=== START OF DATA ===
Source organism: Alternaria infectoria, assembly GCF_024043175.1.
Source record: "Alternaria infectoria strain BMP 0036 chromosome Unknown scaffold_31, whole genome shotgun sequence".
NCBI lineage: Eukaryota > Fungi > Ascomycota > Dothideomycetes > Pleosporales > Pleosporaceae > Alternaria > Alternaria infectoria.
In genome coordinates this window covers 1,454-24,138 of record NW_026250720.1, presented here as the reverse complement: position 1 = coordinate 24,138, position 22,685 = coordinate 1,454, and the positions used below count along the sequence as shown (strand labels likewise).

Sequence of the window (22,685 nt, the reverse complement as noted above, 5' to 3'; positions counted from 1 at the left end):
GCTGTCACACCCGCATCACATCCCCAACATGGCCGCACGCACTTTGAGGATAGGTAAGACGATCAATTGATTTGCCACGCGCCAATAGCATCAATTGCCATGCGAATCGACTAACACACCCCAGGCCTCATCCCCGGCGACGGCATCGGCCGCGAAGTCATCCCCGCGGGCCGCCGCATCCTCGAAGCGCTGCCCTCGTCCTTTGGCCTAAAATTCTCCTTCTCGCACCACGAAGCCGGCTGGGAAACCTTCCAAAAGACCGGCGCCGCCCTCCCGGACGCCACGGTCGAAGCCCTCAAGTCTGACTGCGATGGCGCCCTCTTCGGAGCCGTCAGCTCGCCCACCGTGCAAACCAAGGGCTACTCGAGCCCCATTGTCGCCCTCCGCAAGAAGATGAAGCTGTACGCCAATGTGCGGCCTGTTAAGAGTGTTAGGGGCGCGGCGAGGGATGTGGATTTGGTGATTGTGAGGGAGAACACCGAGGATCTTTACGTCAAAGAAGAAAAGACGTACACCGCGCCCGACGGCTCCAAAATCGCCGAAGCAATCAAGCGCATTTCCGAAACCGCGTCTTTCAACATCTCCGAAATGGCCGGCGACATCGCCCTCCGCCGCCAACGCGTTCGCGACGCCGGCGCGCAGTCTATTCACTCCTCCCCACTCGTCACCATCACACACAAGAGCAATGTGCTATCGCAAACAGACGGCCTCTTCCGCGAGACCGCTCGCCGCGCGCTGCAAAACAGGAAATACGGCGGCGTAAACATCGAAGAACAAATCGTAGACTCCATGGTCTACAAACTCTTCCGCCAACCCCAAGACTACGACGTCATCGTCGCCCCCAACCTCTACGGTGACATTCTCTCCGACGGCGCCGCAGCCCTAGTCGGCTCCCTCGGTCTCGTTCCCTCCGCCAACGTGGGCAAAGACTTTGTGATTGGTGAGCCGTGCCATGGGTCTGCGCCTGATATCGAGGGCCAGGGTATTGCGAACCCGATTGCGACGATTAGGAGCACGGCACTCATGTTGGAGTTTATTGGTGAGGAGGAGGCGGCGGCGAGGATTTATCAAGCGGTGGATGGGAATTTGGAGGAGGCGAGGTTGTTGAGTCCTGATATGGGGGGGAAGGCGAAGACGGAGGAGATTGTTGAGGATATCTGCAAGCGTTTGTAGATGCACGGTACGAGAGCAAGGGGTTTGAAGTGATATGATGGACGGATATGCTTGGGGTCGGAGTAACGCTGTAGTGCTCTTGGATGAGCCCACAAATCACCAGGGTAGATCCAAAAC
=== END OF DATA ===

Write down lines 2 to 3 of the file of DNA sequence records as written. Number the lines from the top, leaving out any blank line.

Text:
Source record: "Alternaria infectoria strain BMP 0036 chromosome Unknown scaffold_31, whole genome shotgun sequence".
NCBI lineage: Eukaryota > Fungi > Ascomycota > Dothideomycetes > Pleosporales > Pleosporaceae > Alternaria > Alternaria infectoria.